Monitoring anticoagulation in atrial fibrillation

Chaitanya Sarawate, Mirko V Sikirica, Vincent J Willey, Michael F Bullano, Ole Hauch
Journal of Thrombosis and Thrombolysis 2006, 21 (2): 191-8

BACKGROUND: Randomized control trials and observational studies show high-quality warfarin therapy leads to safe and effective stroke prophylaxis. In usual community practice, patient, physician and health care system factors are barriers to optimal anticoagulation. We examined the predictive relationship between inpatient and outpatient INR values in chronic non-valvular atrial fibrillation (AF) patients hospitalized for ischemic stroke (S), bleed (B) and control events (C) in usual community practice.

METHODS: This nested case-control analysis identified AF patients hospitalized for S, B and C using medical and pharmacy claims spanning 4.5 years ('98-'03) and validating diagnosis with chart abstraction. AF was defined as 2 medical claims for AF >or= 42 days apart with a related prescription claim for warfarin. INRs from both outpatient and inpatient settings were used to yield a continuous history of coagulation status. Time-in-therapeutic-range (TTR) was calculated by Rosendaal's linear interpolation method. Correlation of inpatient and prognostic utility of last outpatient INRs was tested with S or B hospitalizations using univariate and multivariate logistic regression.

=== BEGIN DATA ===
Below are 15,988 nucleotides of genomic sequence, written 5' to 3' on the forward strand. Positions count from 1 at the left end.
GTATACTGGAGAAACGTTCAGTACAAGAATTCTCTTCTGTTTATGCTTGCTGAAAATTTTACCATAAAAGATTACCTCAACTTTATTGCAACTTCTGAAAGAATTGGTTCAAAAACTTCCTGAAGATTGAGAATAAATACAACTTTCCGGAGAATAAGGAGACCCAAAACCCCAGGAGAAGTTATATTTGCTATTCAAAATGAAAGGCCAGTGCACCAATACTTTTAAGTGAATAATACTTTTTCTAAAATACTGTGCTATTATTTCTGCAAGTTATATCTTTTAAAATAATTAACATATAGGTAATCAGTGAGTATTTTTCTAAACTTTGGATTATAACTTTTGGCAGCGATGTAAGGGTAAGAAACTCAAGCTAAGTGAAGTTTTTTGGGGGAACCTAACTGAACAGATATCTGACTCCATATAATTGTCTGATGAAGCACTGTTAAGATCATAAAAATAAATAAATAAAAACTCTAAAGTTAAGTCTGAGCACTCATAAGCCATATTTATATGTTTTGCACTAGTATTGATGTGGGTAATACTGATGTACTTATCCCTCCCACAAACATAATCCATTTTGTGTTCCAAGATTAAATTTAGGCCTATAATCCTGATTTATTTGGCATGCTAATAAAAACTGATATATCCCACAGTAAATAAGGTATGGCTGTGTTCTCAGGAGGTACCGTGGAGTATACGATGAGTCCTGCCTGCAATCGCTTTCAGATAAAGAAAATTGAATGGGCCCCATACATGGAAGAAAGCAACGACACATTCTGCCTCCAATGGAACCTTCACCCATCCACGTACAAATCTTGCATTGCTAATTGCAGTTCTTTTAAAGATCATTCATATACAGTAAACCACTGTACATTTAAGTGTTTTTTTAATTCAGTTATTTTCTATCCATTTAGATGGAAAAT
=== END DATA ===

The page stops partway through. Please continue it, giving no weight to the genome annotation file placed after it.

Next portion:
RESULTS: Overall, 614 hospitalizations (means: age 73.9, CHADS(2) = 3.24; 52% male) included S (n = 98), B (n = 101) and C (n = 415) events. Average TTR was 28.6% (49.4% at INR <2.0, 21.9% at INR >3.0). First INR on admission (INR <2.0 or >3.0) was associated with S and B hospitalizations (OR-adjusted [95%CI], 1.68 [1.04-2.73] and 1.72 [1.02-2.90]), respectively. Last outpatient INR <2.0 was not associated with S (OR-adjusted [95%CI], 1.12 [0.77-1.81]), and INR >3.0 was not associated with B (OR-adjusted [95%CI], 1.25 [0.67-2.32]). Last outpatient INR measurement occurred at 28, 22 and 24 days (median; S, B & C, respectively) before hospitalization.

CONCLUSION: Patients were observed within therapeutic range less than 30% of their time on warfarin. While inpatient INRs were clearly associated with both ischemic stroke and bleed events, last outpatient INR before event was not predictive.

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